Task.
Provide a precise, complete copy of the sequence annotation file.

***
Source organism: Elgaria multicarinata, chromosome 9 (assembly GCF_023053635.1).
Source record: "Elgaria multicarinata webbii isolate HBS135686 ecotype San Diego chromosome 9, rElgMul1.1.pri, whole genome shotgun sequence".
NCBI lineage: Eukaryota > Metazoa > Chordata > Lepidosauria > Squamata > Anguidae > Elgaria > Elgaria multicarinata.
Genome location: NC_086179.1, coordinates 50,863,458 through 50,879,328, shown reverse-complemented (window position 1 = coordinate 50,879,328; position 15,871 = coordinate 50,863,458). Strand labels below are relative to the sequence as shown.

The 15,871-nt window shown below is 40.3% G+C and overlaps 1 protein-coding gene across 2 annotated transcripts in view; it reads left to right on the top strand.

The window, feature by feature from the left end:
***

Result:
Source organism: Elgaria multicarinata, chromosome 9 (assembly GCF_023053635.1).
Source record: "Elgaria multicarinata webbii isolate HBS135686 ecotype San Diego chromosome 9, rElgMul1.1.pri, whole genome shotgun sequence".
NCBI lineage: Eukaryota > Metazoa > Chordata > Lepidosauria > Squamata > Anguidae > Elgaria > Elgaria multicarinata.
Genome location: NC_086179.1, coordinates 50,863,458 through 50,879,328, shown reverse-complemented (window position 1 = coordinate 50,879,328; position 15,871 = coordinate 50,863,458). Strand labels below are relative to the sequence as shown.

The 15,871-nt window shown below is 40.3% G+C and overlaps 1 protein-coding gene across 2 annotated transcripts in view; it reads left to right on the top strand.

The window, feature by feature from the left end: